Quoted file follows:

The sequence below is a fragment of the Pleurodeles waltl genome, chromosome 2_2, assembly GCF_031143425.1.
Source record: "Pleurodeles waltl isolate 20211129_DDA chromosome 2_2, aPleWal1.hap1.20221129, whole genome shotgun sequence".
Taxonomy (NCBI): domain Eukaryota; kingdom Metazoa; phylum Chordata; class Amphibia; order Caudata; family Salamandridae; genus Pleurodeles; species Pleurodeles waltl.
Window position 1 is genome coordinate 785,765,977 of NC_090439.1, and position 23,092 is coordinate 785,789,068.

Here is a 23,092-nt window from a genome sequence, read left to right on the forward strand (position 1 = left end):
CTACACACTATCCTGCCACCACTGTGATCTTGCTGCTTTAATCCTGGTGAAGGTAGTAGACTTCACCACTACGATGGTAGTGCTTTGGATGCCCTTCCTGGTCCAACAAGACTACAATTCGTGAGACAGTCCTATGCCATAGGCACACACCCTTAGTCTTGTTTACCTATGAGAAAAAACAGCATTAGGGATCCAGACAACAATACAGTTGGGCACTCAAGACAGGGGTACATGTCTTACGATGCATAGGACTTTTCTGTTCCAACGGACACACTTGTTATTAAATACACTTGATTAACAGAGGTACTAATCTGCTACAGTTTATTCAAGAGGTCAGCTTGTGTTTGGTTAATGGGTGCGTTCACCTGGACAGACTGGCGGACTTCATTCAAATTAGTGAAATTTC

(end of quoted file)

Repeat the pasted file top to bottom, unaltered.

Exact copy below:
The sequence below is a fragment of the Pleurodeles waltl genome, chromosome 2_2, assembly GCF_031143425.1.
Source record: "Pleurodeles waltl isolate 20211129_DDA chromosome 2_2, aPleWal1.hap1.20221129, whole genome shotgun sequence".
Taxonomy (NCBI): domain Eukaryota; kingdom Metazoa; phylum Chordata; class Amphibia; order Caudata; family Salamandridae; genus Pleurodeles; species Pleurodeles waltl.
Window position 1 is genome coordinate 785,765,977 of NC_090439.1, and position 23,092 is coordinate 785,789,068.

Here is a 23,092-nt window from a genome sequence, read left to right on the forward strand (position 1 = left end):
CTACACACTATCCTGCCACCACTGTGATCTTGCTGCTTTAATCCTGGTGAAGGTAGTAGACTTCACCACTACGATGGTAGTGCTTTGGATGCCCTTCCTGGTCCAACAAGACTACAATTCGTGAGACAGTCCTATGCCATAGGCACACACCCTTAGTCTTGTTTACCTATGAGAAAAAACAGCATTAGGGATCCAGACAACAATACAGTTGGGCACTCAAGACAGGGGTACATGTCTTACGATGCATAGGACTTTTCTGTTCCAACGGACACACTTGTTATTAAATACACTTGATTAACAGAGGTACTAATCTGCTACAGTTTATTCAAGAGGTCAGCTTGTGTTTGGTTAATGGGTGCGTTCACCTGGACAGACTGGCGGACTTCATTCAAATTAGTGAAATTTC